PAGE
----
Finding and Using Fatwood as Tinder
To learn how to quickly locate, identify and utilize fatwood as a fire starter.
It is possible to order fatwood online, however it can be found for free in most areas that have plenty of pine trees. Harvesting is much easier with a hatchet or axe for large quantities or a good, sharp knife when just a handful is needed.
Fatwood is the free firestarter that can be found almost anywhere there are pines. One common question, though is how to find fatwood? You can order it by the box from Amazon and other retailers, but that doesn’t necessary do you any good when you’re unexpectedly lost in the woods. It doesn’t matter if you call it fatwood, lightwood, heartwood or some other regional variation. The magic behind this old woodsman’s trick lies in the lifecycle of the trees.
Without getting bogged down in too much terminology, everyone who survived high school learned that plants make their own food via photosynthesis and that this food is a sugar. In brief, when the tree dies, this sugar can sometimes end up concentrated in part of the wood, commonly the tree stump. This part of the tree will harden while the rest of the wood rots and gets eaten away. The trick is in being able to find where the fatwood is hiding. The two best places are in rotten logs and stumps. If you can locate an old, rotten log that is eaten away to the point of being hollow or spongy, check the base end for a spot that feels rock hard. For stumps, look for one that seems to have flying buttresses, like a medieval church. However, do be careful when poking at old stumps and logs as they can be home to biting and stinging critters. Just go slow and look around carefully before sticking you hands anywhere.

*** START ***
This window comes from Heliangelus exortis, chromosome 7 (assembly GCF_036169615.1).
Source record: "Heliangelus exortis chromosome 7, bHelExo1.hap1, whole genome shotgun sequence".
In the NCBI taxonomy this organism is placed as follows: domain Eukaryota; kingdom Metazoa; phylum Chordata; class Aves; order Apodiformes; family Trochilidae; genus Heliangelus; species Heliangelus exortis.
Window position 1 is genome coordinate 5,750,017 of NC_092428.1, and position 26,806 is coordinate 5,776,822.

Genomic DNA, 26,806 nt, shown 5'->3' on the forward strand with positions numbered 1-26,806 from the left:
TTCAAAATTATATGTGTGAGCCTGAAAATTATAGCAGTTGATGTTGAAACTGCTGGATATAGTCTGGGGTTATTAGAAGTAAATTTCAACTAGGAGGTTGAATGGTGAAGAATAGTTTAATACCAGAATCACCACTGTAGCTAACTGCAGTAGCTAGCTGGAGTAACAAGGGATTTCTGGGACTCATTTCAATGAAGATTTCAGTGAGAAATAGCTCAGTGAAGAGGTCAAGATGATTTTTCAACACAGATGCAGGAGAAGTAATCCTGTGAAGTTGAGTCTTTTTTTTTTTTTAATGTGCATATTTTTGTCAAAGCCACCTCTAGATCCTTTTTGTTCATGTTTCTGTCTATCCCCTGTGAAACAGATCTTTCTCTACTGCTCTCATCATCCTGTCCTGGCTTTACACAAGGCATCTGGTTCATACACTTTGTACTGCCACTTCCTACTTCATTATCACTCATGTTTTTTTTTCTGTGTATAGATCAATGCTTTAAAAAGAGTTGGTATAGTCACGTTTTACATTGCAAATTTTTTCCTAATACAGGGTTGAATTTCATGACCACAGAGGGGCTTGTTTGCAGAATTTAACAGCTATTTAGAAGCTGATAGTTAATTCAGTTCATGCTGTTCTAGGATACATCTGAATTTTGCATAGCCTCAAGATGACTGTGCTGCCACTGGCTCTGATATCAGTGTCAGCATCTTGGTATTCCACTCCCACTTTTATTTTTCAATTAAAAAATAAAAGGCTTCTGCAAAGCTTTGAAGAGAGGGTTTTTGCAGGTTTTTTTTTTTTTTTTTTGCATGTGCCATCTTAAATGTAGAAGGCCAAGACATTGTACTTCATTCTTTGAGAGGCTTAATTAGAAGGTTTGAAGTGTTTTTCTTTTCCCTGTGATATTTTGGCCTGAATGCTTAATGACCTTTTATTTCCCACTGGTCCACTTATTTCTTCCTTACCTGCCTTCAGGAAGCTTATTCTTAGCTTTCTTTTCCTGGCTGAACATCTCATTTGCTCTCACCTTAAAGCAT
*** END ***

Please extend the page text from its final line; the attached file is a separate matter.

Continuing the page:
When you think you’ve found a winner, use the sole of your boot or the edge of your knife to either break or shave off a small piece. It should be hard to the touch, often looks amber in color, is sometimes sticky, but will smell overpoweringly like pine. If it just smells like wood, then move on to a different sample. Not every dead tree turns into fatwood, so it is not uncommon to have to check a few.
If you can find a solid piece at least the size of a finger, you’re in good shape. Take a sharp knife and run it down the long edge of the fatwood, making a pile of shavings. About one or two good handfuls should be plenty. If this isn’t an option, then use a boot heal to stomp a good handful or two of chips and pieces. When placed under twigs, sticks and larger wood, these will light and burn as well as any store bought fire starter.
Go fatwood hunting this week. With a knife in your pocket and a little practice, you will be able to find and identify this amazing fire starter. Consider collecting a few pieces to keep around for emergencies and adding this as a “tool” in your fire starting kit.